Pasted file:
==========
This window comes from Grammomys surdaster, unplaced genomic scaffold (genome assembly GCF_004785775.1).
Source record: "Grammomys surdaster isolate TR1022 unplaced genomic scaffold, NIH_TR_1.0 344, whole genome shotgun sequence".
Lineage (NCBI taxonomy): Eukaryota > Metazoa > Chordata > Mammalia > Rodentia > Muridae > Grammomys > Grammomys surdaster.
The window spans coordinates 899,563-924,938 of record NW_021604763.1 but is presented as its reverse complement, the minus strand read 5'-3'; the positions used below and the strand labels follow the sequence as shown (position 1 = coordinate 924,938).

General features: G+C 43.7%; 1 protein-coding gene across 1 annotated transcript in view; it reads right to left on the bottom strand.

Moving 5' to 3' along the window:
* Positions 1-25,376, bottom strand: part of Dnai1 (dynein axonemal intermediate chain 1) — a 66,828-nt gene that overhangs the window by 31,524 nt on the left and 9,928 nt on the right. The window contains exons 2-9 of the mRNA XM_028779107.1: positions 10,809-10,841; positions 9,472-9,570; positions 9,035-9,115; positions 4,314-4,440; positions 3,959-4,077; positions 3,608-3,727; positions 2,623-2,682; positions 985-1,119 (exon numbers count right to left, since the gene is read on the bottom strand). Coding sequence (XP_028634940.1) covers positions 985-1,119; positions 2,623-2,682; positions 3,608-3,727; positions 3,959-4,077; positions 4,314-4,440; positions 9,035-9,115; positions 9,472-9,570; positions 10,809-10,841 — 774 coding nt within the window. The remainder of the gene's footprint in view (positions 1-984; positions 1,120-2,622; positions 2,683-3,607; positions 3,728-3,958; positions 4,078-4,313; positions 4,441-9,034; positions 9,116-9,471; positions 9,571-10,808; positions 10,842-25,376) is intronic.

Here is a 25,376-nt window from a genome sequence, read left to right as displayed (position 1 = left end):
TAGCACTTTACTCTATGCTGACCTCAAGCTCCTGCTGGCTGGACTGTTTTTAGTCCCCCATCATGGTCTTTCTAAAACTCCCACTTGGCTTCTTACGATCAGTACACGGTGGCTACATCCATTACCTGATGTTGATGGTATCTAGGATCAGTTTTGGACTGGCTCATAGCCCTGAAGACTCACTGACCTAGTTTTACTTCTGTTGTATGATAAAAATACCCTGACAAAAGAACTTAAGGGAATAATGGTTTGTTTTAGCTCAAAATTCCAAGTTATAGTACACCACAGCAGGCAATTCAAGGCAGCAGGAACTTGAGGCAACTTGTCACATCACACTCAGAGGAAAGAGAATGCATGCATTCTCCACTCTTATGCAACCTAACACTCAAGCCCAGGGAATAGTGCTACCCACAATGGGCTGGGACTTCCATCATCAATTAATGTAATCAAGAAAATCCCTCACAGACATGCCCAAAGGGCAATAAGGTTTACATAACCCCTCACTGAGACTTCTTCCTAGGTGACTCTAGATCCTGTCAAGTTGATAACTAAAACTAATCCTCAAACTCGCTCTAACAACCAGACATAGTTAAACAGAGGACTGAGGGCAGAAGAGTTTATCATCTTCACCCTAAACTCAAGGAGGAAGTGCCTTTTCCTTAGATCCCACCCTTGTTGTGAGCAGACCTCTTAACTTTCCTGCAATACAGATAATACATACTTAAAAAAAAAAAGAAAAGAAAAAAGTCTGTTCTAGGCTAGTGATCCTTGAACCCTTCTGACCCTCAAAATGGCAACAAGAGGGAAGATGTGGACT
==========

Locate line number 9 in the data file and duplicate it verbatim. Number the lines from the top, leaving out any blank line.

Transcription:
TAGCACTTTACTCTATGCTGACCTCAAGCTCCTGCTGGCTGGACTGTTTTTAGTCCCCCATCATGGTCTTTCTAAAACTCCCACTTGGCTTCTTACGATCAGTACACGGTGGCTACATCCATTACCTGATGTTGATGGTATCTAGGATCAGTTTTGGACTGGCTCATAGCCCTGAAGACTCACTGACCTAGTTTTACTTCTGTTGTATGATAAAAATACCCTGACAAAAGAACTTAAGGGAATAATGGTTTGTTTTAGCTCAAAATTCCAAGTTATAGTACACCACAGCAGGCAATTCAAGGCAGCAGGAACTTGAGGCAACTTGTCACATCACACTCAGAGGAAAGAGAATGCATGCATTCTCCACTCTTATGCAACCTAACACTCAAGCCCAGGGAATAGTGCTACCCACAATGGGCTGGGACTTCCATCATCAATTAATGTAATCAAGAAAATCCCTCACAGACATGCCCAAAGGGCAATAAGGTTTACATAACCCCTCACTGAGACTTCTTCCTAGGTGACTCTAGATCCTGTCAAGTTGATAACTAAAACTAATCCTCAAACTCGCTCTAACAACCAGACATAGTTAAACAGAGGACTGAGGGCAGAAGAGTTTATCATCTTCACCCTAAACTCAAGGAGGAAGTGCCTTTTCCTTAGATCCCACCCTTGTTGTGAGCAGACCTCTTAACTTTCCTGCAATACAGATAATACATACTTAAAAAAAAAAAGAAAAGAAAAAAGTCTGTTCTAGGCTAGTGATCCTTGAACCCTTCTGACCCTCAAAATGGCAACAAGAGGGAAGATGTGGACT